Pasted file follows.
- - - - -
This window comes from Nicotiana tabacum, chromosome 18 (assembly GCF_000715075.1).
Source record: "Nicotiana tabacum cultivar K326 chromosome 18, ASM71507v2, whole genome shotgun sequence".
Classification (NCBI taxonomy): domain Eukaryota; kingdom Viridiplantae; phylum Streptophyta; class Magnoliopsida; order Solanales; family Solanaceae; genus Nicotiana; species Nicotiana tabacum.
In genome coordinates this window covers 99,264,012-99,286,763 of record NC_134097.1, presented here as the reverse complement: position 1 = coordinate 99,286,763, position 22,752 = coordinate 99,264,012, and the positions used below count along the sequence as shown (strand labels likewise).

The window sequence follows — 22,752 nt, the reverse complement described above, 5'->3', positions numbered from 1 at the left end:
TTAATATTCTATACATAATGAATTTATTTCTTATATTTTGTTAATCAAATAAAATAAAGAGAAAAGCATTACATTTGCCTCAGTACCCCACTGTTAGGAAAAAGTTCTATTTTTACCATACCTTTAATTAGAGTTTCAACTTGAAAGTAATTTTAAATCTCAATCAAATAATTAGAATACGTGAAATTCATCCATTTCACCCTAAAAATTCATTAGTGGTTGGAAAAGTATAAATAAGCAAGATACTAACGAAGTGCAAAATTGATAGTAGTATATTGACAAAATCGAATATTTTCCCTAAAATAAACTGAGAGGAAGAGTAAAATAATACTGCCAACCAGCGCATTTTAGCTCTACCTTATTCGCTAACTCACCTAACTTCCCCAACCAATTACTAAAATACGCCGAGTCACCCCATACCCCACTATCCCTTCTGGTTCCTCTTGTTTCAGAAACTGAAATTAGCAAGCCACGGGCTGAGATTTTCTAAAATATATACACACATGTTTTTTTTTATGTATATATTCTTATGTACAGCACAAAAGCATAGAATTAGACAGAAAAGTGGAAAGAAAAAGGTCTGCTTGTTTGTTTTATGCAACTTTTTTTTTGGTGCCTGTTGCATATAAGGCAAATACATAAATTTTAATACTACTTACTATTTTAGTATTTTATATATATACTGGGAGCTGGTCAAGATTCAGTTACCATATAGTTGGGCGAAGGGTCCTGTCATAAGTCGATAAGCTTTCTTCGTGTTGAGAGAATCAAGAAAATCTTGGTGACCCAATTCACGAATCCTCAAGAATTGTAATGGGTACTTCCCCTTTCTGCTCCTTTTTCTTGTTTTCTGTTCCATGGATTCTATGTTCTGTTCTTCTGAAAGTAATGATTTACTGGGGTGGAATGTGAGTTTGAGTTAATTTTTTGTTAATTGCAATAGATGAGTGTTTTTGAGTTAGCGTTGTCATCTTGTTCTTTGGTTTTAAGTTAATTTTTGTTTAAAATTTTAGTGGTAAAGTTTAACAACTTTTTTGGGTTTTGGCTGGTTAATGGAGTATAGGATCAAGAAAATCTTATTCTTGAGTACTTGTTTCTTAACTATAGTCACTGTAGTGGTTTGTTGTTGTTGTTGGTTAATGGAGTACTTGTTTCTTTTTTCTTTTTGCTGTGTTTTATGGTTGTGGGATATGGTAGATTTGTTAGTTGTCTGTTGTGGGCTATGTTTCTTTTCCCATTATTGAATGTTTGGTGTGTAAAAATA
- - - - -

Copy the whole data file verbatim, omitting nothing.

This window comes from Nicotiana tabacum, chromosome 18 (assembly GCF_000715075.1).
Source record: "Nicotiana tabacum cultivar K326 chromosome 18, ASM71507v2, whole genome shotgun sequence".
Classification (NCBI taxonomy): domain Eukaryota; kingdom Viridiplantae; phylum Streptophyta; class Magnoliopsida; order Solanales; family Solanaceae; genus Nicotiana; species Nicotiana tabacum.
In genome coordinates this window covers 99,264,012-99,286,763 of record NC_134097.1, presented here as the reverse complement: position 1 = coordinate 99,286,763, position 22,752 = coordinate 99,264,012, and the positions used below count along the sequence as shown (strand labels likewise).

The window sequence follows — 22,752 nt, the reverse complement described above, 5'->3', positions numbered from 1 at the left end:
TTAATATTCTATACATAATGAATTTATTTCTTATATTTTGTTAATCAAATAAAATAAAGAGAAAAGCATTACATTTGCCTCAGTACCCCACTGTTAGGAAAAAGTTCTATTTTTACCATACCTTTAATTAGAGTTTCAACTTGAAAGTAATTTTAAATCTCAATCAAATAATTAGAATACGTGAAATTCATCCATTTCACCCTAAAAATTCATTAGTGGTTGGAAAAGTATAAATAAGCAAGATACTAACGAAGTGCAAAATTGATAGTAGTATATTGACAAAATCGAATATTTTCCCTAAAATAAACTGAGAGGAAGAGTAAAATAATACTGCCAACCAGCGCATTTTAGCTCTACCTTATTCGCTAACTCACCTAACTTCCCCAACCAATTACTAAAATACGCCGAGTCACCCCATACCCCACTATCCCTTCTGGTTCCTCTTGTTTCAGAAACTGAAATTAGCAAGCCACGGGCTGAGATTTTCTAAAATATATACACACATGTTTTTTTTTATGTATATATTCTTATGTACAGCACAAAAGCATAGAATTAGACAGAAAAGTGGAAAGAAAAAGGTCTGCTTGTTTGTTTTATGCAACTTTTTTTTTGGTGCCTGTTGCATATAAGGCAAATACATAAATTTTAATACTACTTACTATTTTAGTATTTTATATATATACTGGGAGCTGGTCAAGATTCAGTTACCATATAGTTGGGCGAAGGGTCCTGTCATAAGTCGATAAGCTTTCTTCGTGTTGAGAGAATCAAGAAAATCTTGGTGACCCAATTCACGAATCCTCAAGAATTGTAATGGGTACTTCCCCTTTCTGCTCCTTTTTCTTGTTTTCTGTTCCATGGATTCTATGTTCTGTTCTTCTGAAAGTAATGATTTACTGGGGTGGAATGTGAGTTTGAGTTAATTTTTTGTTAATTGCAATAGATGAGTGTTTTTGAGTTAGCGTTGTCATCTTGTTCTTTGGTTTTAAGTTAATTTTTGTTTAAAATTTTAGTGGTAAAGTTTAACAACTTTTTTGGGTTTTGGCTGGTTAATGGAGTATAGGATCAAGAAAATCTTATTCTTGAGTACTTGTTTCTTAACTATAGTCACTGTAGTGGTTTGTTGTTGTTGTTGGTTAATGGAGTACTTGTTTCTTTTTTCTTTTTGCTGTGTTTTATGGTTGTGGGATATGGTAGATTTGTTAGTTGTCTGTTGTGGGCTATGTTTCTTTTCCCATTATTGAATGTTTGGTGTGTAAAAATA